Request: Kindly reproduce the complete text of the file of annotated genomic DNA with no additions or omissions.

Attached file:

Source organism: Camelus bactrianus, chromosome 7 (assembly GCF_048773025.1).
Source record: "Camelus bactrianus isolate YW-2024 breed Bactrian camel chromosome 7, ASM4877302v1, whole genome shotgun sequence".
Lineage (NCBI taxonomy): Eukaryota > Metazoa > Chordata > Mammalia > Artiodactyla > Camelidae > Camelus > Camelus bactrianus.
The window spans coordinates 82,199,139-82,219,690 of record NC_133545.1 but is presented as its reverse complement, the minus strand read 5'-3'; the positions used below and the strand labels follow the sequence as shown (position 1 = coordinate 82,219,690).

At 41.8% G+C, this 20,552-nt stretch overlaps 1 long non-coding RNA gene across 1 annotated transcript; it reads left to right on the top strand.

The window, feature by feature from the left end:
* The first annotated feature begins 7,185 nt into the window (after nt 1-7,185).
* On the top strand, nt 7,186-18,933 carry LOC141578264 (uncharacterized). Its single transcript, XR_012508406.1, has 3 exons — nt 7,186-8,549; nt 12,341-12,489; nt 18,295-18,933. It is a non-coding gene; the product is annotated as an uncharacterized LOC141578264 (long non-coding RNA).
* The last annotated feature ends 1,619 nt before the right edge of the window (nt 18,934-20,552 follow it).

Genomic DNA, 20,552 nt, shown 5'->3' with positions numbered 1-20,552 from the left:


Source organism: Camelus bactrianus, chromosome 7 (assembly GCF_048773025.1).
Source record: "Camelus bactrianus isolate YW-2024 breed Bactrian camel chromosome 7, ASM4877302v1, whole genome shotgun sequence".
Lineage (NCBI taxonomy): Eukaryota > Metazoa > Chordata > Mammalia > Artiodactyla > Camelidae > Camelus > Camelus bactrianus.
The window spans coordinates 82,199,139-82,219,690 of record NC_133545.1 but is presented as its reverse complement, the minus strand read 5'-3'; the positions used below and the strand labels follow the sequence as shown (position 1 = coordinate 82,219,690).

At 41.8% G+C, this 20,552-nt stretch overlaps 1 long non-coding RNA gene across 1 annotated transcript; it reads left to right on the top strand.

The window, feature by feature from the left end:
* The first annotated feature begins 7,185 nt into the window (after nt 1-7,185).
* On the top strand, nt 7,186-18,933 carry LOC141578264 (uncharacterized). Its single transcript, XR_012508406.1, has 3 exons — nt 7,186-8,549; nt 12,341-12,489; nt 18,295-18,933. It is a non-coding gene; the product is annotated as an uncharacterized LOC141578264 (long non-coding RNA).
* The last annotated feature ends 1,619 nt before the right edge of the window (nt 18,934-20,552 follow it).

Genomic DNA, 20,552 nt, shown 5'->3' with positions numbered 1-20,552 from the left: